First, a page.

The 10 business aircraft that changed the world: No. 1

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Neither the largest nor the fastest, the Learjet Model 23/24 series is the most important business aircraft in history.

Amid the boom of business jet innovators of the early 1960s, Bill Lear's self-financed project captured the imagination of the aviation world like no other among his contemporaries.

A clever mixture of engineering, design and marketing, the founding production series of the Learjet brand over time earned status in the popular lexicon as a substitute for the term "business jet" itself.

Derived from Switzerland's P-16 fighter prototype, the biggest criticism of the Model 23 was perhaps the demands placed on piloting skills. With a 1:2.2 thrust-to-weight ratio, the originally eight-seat jet had enough power to out-climb a North American F-100 Super Sabre.

Lear capitalised on the marketing potential of his product, establishing new records for time to climb to 40,000ft (12,200m) and round-trip speeds between Los Angeles and New York.

When the Model 24 arrived in 1966, Lear dispatched the new aircraft on a round-the-world flight that set 18 aviation records.

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 ©Bombardier

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 ©Cutaway Drawings: John Marsden

More impressive than the Learjet's engineering and performance are its humble origins. Contemporary rivals such as Dassault, Grumman, Lockheed and North American entered the business jet market in the late-1950s with decades of commercial and military aviation experience. By contrast, Lear started working with the prototype design of a failed fighter jet and little else.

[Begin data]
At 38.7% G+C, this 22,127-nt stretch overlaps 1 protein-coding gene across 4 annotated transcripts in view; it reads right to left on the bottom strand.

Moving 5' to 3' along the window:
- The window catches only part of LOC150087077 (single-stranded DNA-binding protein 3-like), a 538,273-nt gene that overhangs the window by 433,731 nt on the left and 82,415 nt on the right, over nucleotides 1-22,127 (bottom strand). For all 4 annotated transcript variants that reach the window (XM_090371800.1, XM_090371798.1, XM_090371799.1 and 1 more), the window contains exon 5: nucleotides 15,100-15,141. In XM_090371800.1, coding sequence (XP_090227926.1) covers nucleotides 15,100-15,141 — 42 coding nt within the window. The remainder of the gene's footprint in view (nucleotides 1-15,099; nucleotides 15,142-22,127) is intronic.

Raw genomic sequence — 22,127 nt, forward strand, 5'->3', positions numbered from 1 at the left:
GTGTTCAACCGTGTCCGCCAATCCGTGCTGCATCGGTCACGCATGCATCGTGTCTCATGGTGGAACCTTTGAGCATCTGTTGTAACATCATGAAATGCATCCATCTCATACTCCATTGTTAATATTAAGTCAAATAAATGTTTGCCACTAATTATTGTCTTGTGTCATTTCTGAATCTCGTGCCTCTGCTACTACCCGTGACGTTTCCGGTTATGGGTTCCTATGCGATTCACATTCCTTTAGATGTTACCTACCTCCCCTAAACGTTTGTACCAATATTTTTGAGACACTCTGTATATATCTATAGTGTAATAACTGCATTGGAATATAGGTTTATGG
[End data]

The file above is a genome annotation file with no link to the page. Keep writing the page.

Lear left his retirement and put his reputation - and, not least, his personal fortune - on the line to launch a product for what was then an unproven market.

Although a pioneering inventor of the car radio, the autopilot and other avionics, Lear had never designed an aircraft for series production until the early 1960s with the Model 23.

As one of the last successfully self-financed aircraft, the project required every bit of Lear's entrepreneurial skills.

Lear's risk-taking paid off. With certification financed on a shoestring, Lear decided to skip the prototype stage. The first flight test aircraft was built with production tooling, and was intended to be delivered after certification was complete. This made his decision to leverage the P-16's structural layout, including an eight-spar wing, critical.

Even the Learjet's biggest crisis proved fortuitous. The first aircraft crashed during flight test because the Federal Aviation Administration certification pilot forgot to retract the spoilers on take-off. Instead of dooming the project, the crash actually may have saved it. Lear used the insurance money to finance the remainder of the test campaign.